If Lance Guidry had the luxury of a DeLorean time machine like Marty McFly in Back to the Future, he would most assuredly go back to the beginning of August camp and start this whole thing over again.
Then, and only then, would he make that season-opening trip down to Nicholls State and have another go at the Colonels.
Reminds me of an old Dr. John song that started with the words, “I been in the right place, but it must have been the wrong time.”
The McNeese Cowboys were in Thibodeaux all right, to open the 2017 season on an unusual Thursday night, against what proved to be a pretty good Southland Conference rival. The Pokes did a number of things right, but far too many wrongs, which resulted in a surprising 37-35 loss.
Let me state for the record, at several August practices, I saw where these Cowboys worked on red zone situations and punched it in for six points. For some reason, all that was left on the practice field, because McNeese failed miserably given five beautiful opportunities to keep the scoreboard operators busy in the first half.
A wonderfully executed opening game drive by quarterback James Tabary produced a field goal. A third possession after a muffed punt return by the Colonels put McNeese on the 12-yard line. Later, the team was inside the 5 — and still only a field goal. In the second quarter, a third and short at the Nicholls 8-yard line was stuffed, and there was yet another field goal.
A razor thin 9-7 half-time lead should have been something like 28-7, and Guidry knew it. “We really should’ve had this game won at the half. We didn’t convert in the red zone, and we had too many penalties,” lamented the second-year Cowboys head coach. That was Guidry’s main post-game quote and that put a bow on an ugly outing.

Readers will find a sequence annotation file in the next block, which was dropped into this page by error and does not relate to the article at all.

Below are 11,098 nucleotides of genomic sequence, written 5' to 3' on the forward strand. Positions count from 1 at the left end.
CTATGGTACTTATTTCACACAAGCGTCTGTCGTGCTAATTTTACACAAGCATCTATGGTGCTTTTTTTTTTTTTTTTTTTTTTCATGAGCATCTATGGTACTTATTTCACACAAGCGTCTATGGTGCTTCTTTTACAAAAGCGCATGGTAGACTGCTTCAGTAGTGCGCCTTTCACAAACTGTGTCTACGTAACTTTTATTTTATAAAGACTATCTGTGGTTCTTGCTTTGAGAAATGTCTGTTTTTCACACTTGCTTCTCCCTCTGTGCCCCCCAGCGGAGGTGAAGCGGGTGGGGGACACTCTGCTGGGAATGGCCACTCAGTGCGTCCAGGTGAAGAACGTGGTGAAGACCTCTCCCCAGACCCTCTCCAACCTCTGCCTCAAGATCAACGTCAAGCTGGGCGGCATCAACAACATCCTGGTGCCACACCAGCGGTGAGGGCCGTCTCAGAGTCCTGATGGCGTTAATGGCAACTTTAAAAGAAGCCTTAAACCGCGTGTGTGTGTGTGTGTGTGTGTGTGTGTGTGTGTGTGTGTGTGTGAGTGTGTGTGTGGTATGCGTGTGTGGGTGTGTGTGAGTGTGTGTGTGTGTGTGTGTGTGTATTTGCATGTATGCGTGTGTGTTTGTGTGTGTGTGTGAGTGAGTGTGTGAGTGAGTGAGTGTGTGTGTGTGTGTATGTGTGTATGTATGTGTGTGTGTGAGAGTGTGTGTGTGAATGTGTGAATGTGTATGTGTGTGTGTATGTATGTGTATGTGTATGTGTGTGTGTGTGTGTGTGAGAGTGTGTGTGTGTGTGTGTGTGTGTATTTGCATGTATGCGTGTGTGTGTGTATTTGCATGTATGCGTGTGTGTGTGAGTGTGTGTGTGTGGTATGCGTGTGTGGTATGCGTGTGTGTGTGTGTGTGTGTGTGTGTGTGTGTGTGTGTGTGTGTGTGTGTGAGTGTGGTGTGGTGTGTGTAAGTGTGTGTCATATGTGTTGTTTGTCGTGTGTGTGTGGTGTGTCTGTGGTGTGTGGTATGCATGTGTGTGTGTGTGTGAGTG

McNeese was hoping they’d solved the nagging tendency of giving up big, explosive plays on defense and figured out the running game from the offensive side.
Neither thing had happened.
Guidry’s defensive backfield allowed a shifty Dami Jeanpiere to catch it, spin with it, elude tacklers with it and eventually take it 62 and 77 yards for two touchdowns. Once again, the cornerbacks and safeties appeared to be out of position and taking some lousy angles in pursuit of Jeanpiere, who has had some luck against these Pokes in the past.
The offense chipped in with a chunk play of themselves, as Tabary threw to where he thought his receiver would be, but instead, the spot was occupied by an opposing Colonel, whose interception return measured 69 yards and cut the Cowboys’ lead to 16-14.
The first half was 30 minutes of unappreciated field position by McNeese, and the second half rotated from good plays to bad plays to unexplained plays that had the Cowboys going up and down like a Yo-Yo.
As expected, Tabary was the offensive star and glue, throwing for 238 yards, completing nearly 60 percent of his passes with three touchdowns. But he had those two picks.
He and senior receiver Kent Shelby played pitch and catch early. New tight end LaWayne Ross was unveiled and proved what kind of weapon he can be. Tavarious Battiste hauled in two TD passes, and the jet sweep with Darius Crawley and Nick Edwards was productive.
But while all that was going on, McNeese’s once-feared rushing attack was spinning its wheels. Most of the run production came from receiver sweeps. Tailbacks Justin Pratt, Ben Jones and David Hamm found little running space and fewer gaps, which is perplexing after a spring and summer devoted to rediscovering their running mojo.
Now there was one big dash — all 74 yards of it — by Hamm, which put 6 points on the board. But soon, Shelby was flagged for the second time for holding. A senior like Shelby, in a tight-fisted game, has to know how to keep his hands inside: away from the shoulder pads and jersey.